Updated 1 years ago
Transportation improvements, water and sewer system extensions in rural counties and access to better healthcare are big issues for leaders across the Big Bend region — and are recognized as key to meeting the No. 1 need:
College Pipeline (Tallahassee)
» Tallahassee needs “programs at the community college and university level to provide that pipeline of workers for the existing and growth sectors we’re involved with, like biotech, alternative energy, advanced manufacturing and aviation," says Economic Development Council Executive Director Beth Kirkland. [Photo: Jeffrey Camp]
Numerous rural communities are handicapped by a lack of infrastructure to attract business. In Madison County — which lost 475 jobs when Smithfield Packing closed in late 2006 — the county spent $8 million putting water and sewer at three interchanges along Interstate 10, a project that’s already netted two travel-stop businesses. “They wouldn’t have built without water and sewage being available," says county coordinator Allen Cherry.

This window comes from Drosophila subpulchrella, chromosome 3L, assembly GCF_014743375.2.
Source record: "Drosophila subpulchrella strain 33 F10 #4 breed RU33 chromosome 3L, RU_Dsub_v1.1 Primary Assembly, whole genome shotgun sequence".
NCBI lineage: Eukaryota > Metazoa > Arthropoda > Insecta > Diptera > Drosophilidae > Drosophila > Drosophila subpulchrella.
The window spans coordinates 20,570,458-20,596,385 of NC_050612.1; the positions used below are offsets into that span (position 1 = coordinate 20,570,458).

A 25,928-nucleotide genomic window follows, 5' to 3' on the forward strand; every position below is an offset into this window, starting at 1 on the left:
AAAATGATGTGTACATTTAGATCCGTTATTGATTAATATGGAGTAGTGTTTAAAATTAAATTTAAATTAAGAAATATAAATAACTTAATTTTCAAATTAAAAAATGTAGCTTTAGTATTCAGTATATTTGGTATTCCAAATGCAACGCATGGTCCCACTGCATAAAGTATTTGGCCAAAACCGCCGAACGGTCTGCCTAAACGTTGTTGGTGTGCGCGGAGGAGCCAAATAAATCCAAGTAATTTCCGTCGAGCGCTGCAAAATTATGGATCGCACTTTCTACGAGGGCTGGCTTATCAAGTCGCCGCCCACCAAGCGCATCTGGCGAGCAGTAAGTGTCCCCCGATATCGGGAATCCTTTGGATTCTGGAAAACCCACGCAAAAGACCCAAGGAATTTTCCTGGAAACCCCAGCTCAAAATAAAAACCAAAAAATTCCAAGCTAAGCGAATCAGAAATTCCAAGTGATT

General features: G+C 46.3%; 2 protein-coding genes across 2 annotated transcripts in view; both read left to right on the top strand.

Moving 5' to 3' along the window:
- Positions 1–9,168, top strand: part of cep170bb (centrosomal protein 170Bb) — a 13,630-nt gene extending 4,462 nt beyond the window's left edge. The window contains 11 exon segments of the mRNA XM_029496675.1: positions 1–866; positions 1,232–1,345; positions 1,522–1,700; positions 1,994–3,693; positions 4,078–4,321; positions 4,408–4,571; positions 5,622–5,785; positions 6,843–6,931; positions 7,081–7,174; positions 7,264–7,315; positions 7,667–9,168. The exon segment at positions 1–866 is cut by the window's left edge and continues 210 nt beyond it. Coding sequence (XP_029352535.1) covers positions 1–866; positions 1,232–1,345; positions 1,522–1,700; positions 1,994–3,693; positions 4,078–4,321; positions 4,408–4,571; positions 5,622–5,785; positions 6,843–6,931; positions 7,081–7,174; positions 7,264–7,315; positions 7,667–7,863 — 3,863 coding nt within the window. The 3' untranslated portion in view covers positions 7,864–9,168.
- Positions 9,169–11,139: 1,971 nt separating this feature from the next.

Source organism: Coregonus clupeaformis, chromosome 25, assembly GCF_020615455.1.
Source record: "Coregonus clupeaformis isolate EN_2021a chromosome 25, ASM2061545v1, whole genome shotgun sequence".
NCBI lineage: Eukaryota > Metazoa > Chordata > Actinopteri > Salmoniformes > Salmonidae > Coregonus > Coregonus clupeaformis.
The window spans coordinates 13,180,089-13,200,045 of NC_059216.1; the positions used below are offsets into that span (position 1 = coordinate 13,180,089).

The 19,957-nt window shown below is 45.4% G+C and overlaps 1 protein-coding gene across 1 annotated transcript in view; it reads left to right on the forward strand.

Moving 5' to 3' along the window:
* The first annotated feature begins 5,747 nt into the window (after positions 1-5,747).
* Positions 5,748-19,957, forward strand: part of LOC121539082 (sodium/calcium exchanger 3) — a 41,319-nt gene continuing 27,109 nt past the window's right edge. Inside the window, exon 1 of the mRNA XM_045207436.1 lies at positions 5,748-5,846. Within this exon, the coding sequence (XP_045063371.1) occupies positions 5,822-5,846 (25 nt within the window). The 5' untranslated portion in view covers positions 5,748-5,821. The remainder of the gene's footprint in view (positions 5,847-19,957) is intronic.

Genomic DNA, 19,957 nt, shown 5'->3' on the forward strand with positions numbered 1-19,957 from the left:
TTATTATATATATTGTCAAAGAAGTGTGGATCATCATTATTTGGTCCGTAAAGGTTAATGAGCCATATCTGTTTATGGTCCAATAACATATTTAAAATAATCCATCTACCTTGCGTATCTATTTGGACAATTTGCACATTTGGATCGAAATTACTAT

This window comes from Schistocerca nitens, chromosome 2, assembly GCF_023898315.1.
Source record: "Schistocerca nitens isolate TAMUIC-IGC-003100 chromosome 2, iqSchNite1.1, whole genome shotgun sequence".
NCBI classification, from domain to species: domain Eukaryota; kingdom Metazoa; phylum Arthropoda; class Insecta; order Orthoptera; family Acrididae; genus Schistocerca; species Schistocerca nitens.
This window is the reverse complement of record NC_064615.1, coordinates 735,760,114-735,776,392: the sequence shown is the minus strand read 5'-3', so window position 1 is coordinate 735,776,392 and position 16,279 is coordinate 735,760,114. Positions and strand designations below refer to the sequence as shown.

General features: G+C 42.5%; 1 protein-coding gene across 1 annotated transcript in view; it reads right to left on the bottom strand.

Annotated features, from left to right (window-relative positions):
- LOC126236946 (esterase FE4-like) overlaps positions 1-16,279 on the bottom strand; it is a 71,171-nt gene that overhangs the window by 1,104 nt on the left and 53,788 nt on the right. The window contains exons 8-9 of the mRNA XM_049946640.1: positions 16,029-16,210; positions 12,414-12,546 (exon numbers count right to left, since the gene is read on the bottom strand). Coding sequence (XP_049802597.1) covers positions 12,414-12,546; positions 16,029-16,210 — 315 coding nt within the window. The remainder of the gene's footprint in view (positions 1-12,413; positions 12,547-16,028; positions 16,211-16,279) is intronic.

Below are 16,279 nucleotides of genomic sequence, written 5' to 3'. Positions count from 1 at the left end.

What Tallahassee needs most is workforce training, says Economic Development Council Executive Director Beth Kirkland — “programs at the community college and university level to provide that pipeline of workers for the existing and growth sectors we’re involved with, like biotech, alternative energy, advanced manufacturing and aviation." While Florida’s capital city feels the economic slowdown less severely than the rest of the region — Tallahassee metro area unemployment rate in January was
a low 3.3% — it hasn’t escaped the housing crunch. Leon County residential building permits issued last year, at 1,113, were the fewest since 1985.